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Bristol Bay Permits

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[edit] Bristol Bay Permits

The Bristol Bay Economic Development Corporation (BBEDC) sponsored a study in 2007 to delve into the loss of nearly half of the salmon permits by Bristol Bay region residents since the inception of limited entry in 1973. The loss of the permits has been very devastating to the economy of the 7,000 residents in the 34 communities of the Bristol Bay watershed.

The first phase of the study was a review of existing literature as well as original research and analysis on the loss of permits to the region residents – the causes, the history, and the underlying forces at work.

Below are some published studies and documents that are relevant to the project research:

“Residency and the Alaskan Fisheries”'' by State of Alaska Dept. of Labor Economist Neil Gilbertsen, Dec. 2004, 14 pages. This article chronicles the change and surrounding events with changes in ownership and catch levels by residents versus non-residents in all major Alaska fisheries over the last two decades.

Attachment: Fishery Ownership and Catch Trends 1984-2004[[1]]


“Bristol Bay Communities Permits” by BBEDC, 2006, 1 page. This document documents the number of drift and set net permits by community in Bristol Bay 2003-2005 and evidences the continuing decline in permit ownership by BB residents.

Attachment: Permit Ownership by Bristol Bay Community Residents 03-05[[2]]


“30 Years of Limited Entry” by Frank Homan, CFEC Board, 3 pages. This article summarizes and analyzes changes in permit ownership supported by data.

Attachment: Limited Entry Analysis-Homan[[3]]


“Fisheries Economics and Regulation” – annotated bibliography of 8 articles on permits, loans and related impacts, 3 pages.

Attachment: Economics of Permit Loans[[4]]


“Economics of Wild Salmon Watersheds; Bristol Bay, Alaska”, by Duffield, Patterson, Neher & Goldsmith, July 2006, 120 pages.

Executive Summary Excerpt: This report provides estimates of the economic values associated with sustainable use of wild salmon ecosystem resources, primarily fisheries and wildlife, of the major watersheds of the Bristol Bay, Alaska region. Both regional economic significance and social benefit-cost accounting frameworks are utilized. This study reviews and summarizes existing economic research on the key sectors in this area and reports findings based on original survey data on expenditures, net benefits, attitudes, and motivations of the angler population.

Attachment: Economics of Bristol Bay Watershed[[5]]


“Economic Effect of Permits Leaving the Bristol Bay Region”, analysis by Bob Waldrop of CFEC data on the economic impact of drift and setnet permits leaving BB region, 2 spreadsheets with graphs.

Attachment: Bristol Bay Permit Loss Detail 79-04[[6]]


“Permit Loss by BB Residents 1979-2004″ by Bob Waldrop, 1 page. This excel sheet lists the drift and setnet permits 1979 and 2004 and calculates the percentage loss.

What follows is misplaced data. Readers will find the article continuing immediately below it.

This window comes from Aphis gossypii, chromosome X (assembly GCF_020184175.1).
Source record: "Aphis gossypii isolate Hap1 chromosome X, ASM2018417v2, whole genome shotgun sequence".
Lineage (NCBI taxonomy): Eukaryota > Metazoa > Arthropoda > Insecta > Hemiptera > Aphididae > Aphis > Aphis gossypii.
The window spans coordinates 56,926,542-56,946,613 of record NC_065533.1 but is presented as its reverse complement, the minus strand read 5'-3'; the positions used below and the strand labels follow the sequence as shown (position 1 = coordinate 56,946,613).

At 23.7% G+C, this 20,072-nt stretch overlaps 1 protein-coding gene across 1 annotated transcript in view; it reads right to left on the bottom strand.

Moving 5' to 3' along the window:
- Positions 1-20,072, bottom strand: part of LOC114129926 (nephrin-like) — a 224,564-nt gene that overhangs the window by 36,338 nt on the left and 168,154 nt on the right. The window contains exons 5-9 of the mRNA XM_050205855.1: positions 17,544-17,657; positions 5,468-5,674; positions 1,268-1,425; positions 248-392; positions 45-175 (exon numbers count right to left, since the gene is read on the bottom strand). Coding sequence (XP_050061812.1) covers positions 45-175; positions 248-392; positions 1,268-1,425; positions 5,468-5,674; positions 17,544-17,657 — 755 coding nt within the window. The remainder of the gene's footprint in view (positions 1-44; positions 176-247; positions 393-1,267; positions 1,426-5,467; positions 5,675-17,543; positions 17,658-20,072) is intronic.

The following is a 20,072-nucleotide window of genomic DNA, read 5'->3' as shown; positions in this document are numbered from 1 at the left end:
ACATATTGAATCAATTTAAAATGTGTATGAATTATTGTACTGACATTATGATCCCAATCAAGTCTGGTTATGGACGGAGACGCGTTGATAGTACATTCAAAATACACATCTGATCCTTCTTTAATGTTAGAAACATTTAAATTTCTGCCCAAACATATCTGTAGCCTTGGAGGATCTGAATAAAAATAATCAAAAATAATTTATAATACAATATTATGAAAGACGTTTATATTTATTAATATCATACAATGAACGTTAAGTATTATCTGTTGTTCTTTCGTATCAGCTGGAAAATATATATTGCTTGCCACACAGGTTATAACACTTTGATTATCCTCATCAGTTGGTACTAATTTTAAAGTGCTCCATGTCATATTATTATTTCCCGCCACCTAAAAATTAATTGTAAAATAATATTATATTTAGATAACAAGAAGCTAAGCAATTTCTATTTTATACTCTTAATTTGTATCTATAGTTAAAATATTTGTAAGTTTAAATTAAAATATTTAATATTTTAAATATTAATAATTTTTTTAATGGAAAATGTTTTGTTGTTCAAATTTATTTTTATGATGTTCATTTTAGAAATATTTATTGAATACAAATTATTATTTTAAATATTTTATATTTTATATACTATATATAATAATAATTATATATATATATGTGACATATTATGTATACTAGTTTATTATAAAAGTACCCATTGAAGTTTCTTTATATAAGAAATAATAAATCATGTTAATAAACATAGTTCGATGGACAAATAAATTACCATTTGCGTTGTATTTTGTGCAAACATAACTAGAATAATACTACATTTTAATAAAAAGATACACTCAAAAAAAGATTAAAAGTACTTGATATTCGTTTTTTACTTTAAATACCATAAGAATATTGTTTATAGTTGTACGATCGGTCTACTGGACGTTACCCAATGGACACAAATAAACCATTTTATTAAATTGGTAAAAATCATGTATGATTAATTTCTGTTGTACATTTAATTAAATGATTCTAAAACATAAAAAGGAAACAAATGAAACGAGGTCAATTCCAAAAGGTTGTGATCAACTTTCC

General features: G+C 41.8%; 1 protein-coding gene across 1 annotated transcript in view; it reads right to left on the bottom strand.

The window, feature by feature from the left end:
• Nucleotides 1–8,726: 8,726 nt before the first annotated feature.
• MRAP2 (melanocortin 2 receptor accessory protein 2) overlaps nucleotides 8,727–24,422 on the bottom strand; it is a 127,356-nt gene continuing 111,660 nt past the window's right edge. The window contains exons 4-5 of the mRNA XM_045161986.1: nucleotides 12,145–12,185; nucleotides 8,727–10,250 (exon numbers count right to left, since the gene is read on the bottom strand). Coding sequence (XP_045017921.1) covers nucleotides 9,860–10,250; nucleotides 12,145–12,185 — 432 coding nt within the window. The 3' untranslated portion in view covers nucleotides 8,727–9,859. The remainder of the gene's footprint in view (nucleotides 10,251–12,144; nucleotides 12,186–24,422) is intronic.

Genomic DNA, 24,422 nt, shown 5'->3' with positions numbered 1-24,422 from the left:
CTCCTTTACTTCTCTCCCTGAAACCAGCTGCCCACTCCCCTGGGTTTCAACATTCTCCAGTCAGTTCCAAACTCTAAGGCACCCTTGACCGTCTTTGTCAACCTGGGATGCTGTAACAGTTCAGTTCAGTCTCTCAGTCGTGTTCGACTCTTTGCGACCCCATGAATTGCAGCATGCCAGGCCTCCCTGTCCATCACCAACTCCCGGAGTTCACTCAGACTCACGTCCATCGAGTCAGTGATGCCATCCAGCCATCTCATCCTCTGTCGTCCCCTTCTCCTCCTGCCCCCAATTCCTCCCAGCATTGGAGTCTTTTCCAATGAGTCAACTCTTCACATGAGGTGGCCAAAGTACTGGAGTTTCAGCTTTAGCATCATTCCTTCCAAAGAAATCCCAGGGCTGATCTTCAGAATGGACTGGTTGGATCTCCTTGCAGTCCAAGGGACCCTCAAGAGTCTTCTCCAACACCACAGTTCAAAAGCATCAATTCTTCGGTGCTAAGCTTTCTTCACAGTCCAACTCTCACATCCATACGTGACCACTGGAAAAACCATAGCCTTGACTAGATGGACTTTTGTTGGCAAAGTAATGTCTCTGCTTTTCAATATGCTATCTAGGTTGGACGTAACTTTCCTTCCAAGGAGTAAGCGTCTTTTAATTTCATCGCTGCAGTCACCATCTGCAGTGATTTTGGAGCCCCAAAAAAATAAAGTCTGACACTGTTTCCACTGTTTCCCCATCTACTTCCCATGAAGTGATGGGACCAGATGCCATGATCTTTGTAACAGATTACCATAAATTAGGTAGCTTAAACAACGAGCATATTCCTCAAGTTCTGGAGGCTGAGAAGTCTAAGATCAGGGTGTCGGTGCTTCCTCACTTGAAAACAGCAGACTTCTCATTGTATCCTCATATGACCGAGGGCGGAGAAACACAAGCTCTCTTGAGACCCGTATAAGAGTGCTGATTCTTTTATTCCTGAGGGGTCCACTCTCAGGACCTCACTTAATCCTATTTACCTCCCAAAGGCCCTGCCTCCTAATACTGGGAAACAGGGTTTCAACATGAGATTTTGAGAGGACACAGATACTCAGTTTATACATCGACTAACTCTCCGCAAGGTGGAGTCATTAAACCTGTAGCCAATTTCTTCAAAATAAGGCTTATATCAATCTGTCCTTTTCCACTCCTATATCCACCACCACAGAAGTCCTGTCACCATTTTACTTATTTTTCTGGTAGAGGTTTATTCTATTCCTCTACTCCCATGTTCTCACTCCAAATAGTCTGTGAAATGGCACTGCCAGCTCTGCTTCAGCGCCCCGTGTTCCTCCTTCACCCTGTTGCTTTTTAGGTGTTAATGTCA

Attachment: Permit Loss Summary 79-0


“Economic Effect of Drift Net Permits Leaving the Bristol Bay Region”, analysis by Bob Waldrop of CFEC data on economic impact of drift permits leaving BB region PDF form, 2006.

Attachment: BB Permit Loss PDF


“Bristol Bay Salmon Drift Gillnet and Set Gillnet Fisheries: Permit Holdings and Participation Rates by Age and Resident Type, 1975-2004″, CFEC Report 05-2N, May 2005 , Prepared by: Stefanie M. Carlson, 37 Pages.

This study is an in-depth analysis of participation rates (permits fished as a percentage of permits issued) by resident type and age class over the 1975 through 2004 time period, particularly focusing on how participation rates change as economic returns in the fishery change. Four resident types are defined.

Attachment: Permits by Age and Resident Type 75-04


“Charting New Courses for Alaska Salmon Fisheries: The Legal Waters”, Summary of Anchorage Workshop held by ISER, October 2002, 16 pages Summarizes constitutional and legal issues surrounding limited entry and other rationalization methods.

Attachment: Legal Workshop[[7]]


“In Re Application by the IRS for Transfer of Entry Permit Number SO1A 58789 – Francis S. Carle” CFEC 96-003-P, Commission Decision, 1996, 96 pages.

The CFEC decision is very extensive and covers relevant issues beyond deciding the case of Francis Carle’s limited entry permit and the attempt by the IRS to seize and sell the permit. Among other features, it chronicles in detail the history, background, and legal nature of the limited entry law. The legal nature of a permit as a “fishing privilege” is documented here.

Attachment: Carle Case – CFEC Decision[[8]]


“Outline of Options for Fleet Consolidation in the Alaska Salmon Fisheries” CFEC – 1998; 33 pages. CFEC published this extensive review of many options for changes to the limited entry permit system that would affect fleet consolidation. The report analyzes each options for impact, practicality, legality and needed steps to implement.

Attachment: File:1998 Outline of Options December 1998.pdf

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